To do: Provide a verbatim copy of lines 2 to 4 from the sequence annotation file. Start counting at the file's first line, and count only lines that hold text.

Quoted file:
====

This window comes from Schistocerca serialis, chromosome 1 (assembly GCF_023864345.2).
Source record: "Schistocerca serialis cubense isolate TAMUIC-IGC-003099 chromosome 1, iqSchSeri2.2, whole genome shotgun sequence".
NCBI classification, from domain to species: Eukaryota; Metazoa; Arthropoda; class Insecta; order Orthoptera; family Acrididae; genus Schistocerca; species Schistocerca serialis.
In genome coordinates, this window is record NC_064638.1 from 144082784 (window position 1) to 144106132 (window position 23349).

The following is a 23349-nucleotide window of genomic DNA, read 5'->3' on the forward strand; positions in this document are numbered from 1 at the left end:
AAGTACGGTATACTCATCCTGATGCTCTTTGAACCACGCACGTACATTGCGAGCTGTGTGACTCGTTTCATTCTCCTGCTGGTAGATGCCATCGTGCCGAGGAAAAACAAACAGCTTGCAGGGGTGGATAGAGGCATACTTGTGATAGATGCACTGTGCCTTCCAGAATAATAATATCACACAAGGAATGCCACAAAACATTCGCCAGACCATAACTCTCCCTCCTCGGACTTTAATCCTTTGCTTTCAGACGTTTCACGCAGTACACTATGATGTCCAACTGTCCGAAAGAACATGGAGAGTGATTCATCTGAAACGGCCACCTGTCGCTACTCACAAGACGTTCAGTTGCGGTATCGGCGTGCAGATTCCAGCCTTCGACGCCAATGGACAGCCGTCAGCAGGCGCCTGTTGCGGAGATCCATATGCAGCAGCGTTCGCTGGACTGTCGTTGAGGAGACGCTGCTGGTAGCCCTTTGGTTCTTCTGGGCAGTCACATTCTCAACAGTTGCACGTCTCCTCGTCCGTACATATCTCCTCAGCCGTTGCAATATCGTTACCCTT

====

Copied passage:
Source record: "Schistocerca serialis cubense isolate TAMUIC-IGC-003099 chromosome 1, iqSchSeri2.2, whole genome shotgun sequence".
NCBI classification, from domain to species: Eukaryota; Metazoa; Arthropoda; class Insecta; order Orthoptera; family Acrididae; genus Schistocerca; species Schistocerca serialis.
In genome coordinates, this window is record NC_064638.1 from 144082784 (window position 1) to 144106132 (window position 23349).